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Xstrahl In Action: The Erlangen Dose Optimization Trial for radiotherapy of benign painful shoulder syndrome

 In Medical News
Close up of snow flake (Source: istock)

Close up of snow flake (Source: istock)

Painful shoulder syndrome currently has a limited volume of treatments, however recent studies have suggested long term pain reduction could be a possible treatment.

In their paper “The Erlangen Dose Optimization Trial for radiotherapy of benign painful shoulder syndrome. Long-term results” Ott OJ, Hertel S, Gaipl US, Frey B, Schmidt M, Fietkau R evaluate the long-term efficacy of pain reduction by two dose-fractionation schedules for radiotherapy of painful shoulder syndrome.
Between February 2006 and February 2010, 312 evaluable patients were recruited for this prospective trial. All patients received low-dose orthovoltage radiotherapy. One course consisted of 6 fractions in 3 weeks. In the case of insufficient pain remission after 6 weeks, a second course was administered. Patients were randomly assigned to one of two groups to receive single doses of either 0.5 or 1.0 Gy. Endpoint was pain reduction. Pain was measured before radiotherapy, as well as immediately after (early response), 6 weeks after (delayed response) and approximately 3 years after (long-term response) completion of radiotherapy using a questionnaire-based visual analogue scale (VAS) and a comprehensive pain score (CPS).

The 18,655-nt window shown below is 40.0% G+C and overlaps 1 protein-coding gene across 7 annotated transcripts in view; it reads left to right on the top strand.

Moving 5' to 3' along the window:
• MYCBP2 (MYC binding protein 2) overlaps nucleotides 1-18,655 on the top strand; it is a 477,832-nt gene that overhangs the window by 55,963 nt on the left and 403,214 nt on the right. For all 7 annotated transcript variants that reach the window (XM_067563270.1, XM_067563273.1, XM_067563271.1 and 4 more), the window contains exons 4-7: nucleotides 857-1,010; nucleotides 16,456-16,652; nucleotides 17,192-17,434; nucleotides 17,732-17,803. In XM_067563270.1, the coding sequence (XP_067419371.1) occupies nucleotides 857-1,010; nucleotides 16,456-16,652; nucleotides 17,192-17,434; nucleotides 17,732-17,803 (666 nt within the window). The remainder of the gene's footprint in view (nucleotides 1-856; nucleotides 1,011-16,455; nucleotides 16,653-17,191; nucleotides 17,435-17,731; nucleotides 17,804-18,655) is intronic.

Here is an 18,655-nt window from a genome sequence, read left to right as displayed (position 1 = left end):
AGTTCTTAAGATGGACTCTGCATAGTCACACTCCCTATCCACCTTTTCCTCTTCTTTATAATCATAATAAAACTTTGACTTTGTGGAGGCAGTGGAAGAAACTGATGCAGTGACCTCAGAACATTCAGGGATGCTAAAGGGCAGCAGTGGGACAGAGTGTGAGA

Median follow-up was 35 months (range 11-57). The overall early, delayed and long-term response rates for all patients were 83, 85 and 82 %, respectively. The mean VAS scores before treatment and those for early, delayed and long-term response in the 0.5- and 1.0-Gy groups were 56.8 ± 23.7 and 53.2 ± 21.8 (p = 0.16); 38.2 ± 36.1 and 34.0 ± 24.5 (p = 0.19); 33.0 ± 27.2 and 23.7 ± 22.7 (p = 0.04) and 27.9 ± 25.8 and 32.1 ± 26.9 (p = 0.25), respectively. The mean CPS values before treatment and those for early, delayed and long-term response were 9.7 ± 3.0 and 9.5 ± 2.7 (p = 0.31); 6.1 ± 3.6 and 5.4 ± 3.6 (p = 0.10); 5.3 ± 3.7 and 4.1 ± 3.7 (p = 0.05) and 4.0 ± 3.9 and 5.3 ± 4.4 (p = 0.05), respectively. No significant differences in the quality of the long-term response were found between the 0.5- and 1.0-Gy arms (p = 0.28).

They concluded that radiotherapy is an effective treatment for the management of benign painful shoulder syndrome. For radiation protection reasons, the dose for a radiotherapy series should not exceed 3.0 Gy.